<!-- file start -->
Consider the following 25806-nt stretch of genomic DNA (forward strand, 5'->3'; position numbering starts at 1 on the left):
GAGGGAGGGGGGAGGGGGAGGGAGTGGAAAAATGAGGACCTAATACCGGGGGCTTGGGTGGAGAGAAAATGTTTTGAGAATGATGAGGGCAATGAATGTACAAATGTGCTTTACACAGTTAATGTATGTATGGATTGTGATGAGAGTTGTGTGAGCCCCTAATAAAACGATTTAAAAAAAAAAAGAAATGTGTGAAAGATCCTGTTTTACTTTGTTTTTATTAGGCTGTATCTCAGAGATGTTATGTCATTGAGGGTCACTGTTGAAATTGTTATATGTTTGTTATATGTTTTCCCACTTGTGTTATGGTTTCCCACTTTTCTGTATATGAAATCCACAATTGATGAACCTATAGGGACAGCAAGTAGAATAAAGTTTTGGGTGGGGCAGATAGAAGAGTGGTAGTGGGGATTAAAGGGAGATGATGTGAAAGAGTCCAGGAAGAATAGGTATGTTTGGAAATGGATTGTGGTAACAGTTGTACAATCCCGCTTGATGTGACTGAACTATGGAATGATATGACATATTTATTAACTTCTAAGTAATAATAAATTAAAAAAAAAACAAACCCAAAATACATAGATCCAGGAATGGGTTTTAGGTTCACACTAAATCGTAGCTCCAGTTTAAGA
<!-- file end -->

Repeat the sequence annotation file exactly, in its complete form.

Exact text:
Consider the following 25806-nt stretch of genomic DNA (forward strand, 5'->3'; position numbering starts at 1 on the left):
GAGGGAGGGGGGAGGGGGAGGGAGTGGAAAAATGAGGACCTAATACCGGGGGCTTGGGTGGAGAGAAAATGTTTTGAGAATGATGAGGGCAATGAATGTACAAATGTGCTTTACACAGTTAATGTATGTATGGATTGTGATGAGAGTTGTGTGAGCCCCTAATAAAACGATTTAAAAAAAAAAAGAAATGTGTGAAAGATCCTGTTTTACTTTGTTTTTATTAGGCTGTATCTCAGAGATGTTATGTCATTGAGGGTCACTGTTGAAATTGTTATATGTTTGTTATATGTTTTCCCACTTGTGTTATGGTTTCCCACTTTTCTGTATATGAAATCCACAATTGATGAACCTATAGGGACAGCAAGTAGAATAAAGTTTTGGGTGGGGCAGATAGAAGAGTGGTAGTGGGGATTAAAGGGAGATGATGTGAAAGAGTCCAGGAAGAATAGGTATGTTTGGAAATGGATTGTGGTAACAGTTGTACAATCCCGCTTGATGTGACTGAACTATGGAATGATATGACATATTTATTAACTTCTAAGTAATAATAAATTAAAAAAAAAACAAACCCAAAATACATAGATCCAGGAATGGGTTTTAGGTTCACACTAAATCGTAGCTCCAGTTTAAGA